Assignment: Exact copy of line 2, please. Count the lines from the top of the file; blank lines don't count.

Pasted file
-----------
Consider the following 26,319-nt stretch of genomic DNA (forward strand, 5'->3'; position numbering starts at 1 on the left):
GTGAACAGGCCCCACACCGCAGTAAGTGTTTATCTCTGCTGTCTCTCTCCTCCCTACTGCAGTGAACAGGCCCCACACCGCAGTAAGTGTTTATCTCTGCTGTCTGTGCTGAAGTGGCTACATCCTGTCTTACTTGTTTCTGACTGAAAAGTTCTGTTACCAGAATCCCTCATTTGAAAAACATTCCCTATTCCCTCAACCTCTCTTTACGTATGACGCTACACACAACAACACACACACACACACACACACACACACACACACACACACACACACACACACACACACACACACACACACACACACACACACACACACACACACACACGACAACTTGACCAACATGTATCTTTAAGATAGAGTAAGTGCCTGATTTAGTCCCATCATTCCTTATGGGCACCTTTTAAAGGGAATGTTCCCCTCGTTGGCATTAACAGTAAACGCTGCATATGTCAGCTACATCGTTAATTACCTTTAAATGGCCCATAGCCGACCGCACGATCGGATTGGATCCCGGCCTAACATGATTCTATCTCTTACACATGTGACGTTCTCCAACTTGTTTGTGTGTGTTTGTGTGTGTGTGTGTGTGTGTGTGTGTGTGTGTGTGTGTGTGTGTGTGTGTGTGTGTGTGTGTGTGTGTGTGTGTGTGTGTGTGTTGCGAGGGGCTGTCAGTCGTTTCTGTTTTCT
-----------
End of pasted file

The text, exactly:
GTGAACAGGCCCCACACCGCAGTAAGTGTTTATCTCTGCTGTCTCTCTCCTCCCTACTGCAGTGAACAGGCCCCACACCGCAGTAAGTGTTTATCTCTGCTGTCTGTGCTGAAGTGGCTACATCCTGTCTTACTTGTTTCTGACTGAAAAGTTCTGTTACCAGAATCCCTCATTTGAAAAACATTCCCTATTCCCTCAACCTCTCTTTACGTATGACGCTACACACAACAACACACACACACACACACACACACACACACACACACACACACACACACACACACACACACACACACACACACACACACACACACACACACACACACACGACAACTTGACCAACATGTATCTTTAAGATAGAGTAAGTGCCTGATTTAGTCCCATCATTCCTTATGGGCACCTTTTAAAGGGAATGTTCCCCTCGTTGGCATTAACAGTAAACGCTGCATATGTCAGCTACATCGTTAATTACCTTTAAATGGCCCATAGCCGACCGCACGATCGGATTGGATCCCGGCCTAACATGATTCTATCTCTTACACATGTGACGTTCTCCAACTTGTTTGTGTGTGTTTGTGTGTGTGTGTGTGTGTGTGTGTGTGTGTGTGTGTGTGTGTGTGTGTGTGTGTGTGTGTGTGTGTGTGTGTGTGTGTGTGTGTTGCGAGGGGCTGTCAGTCGTTTCTGTTTTCT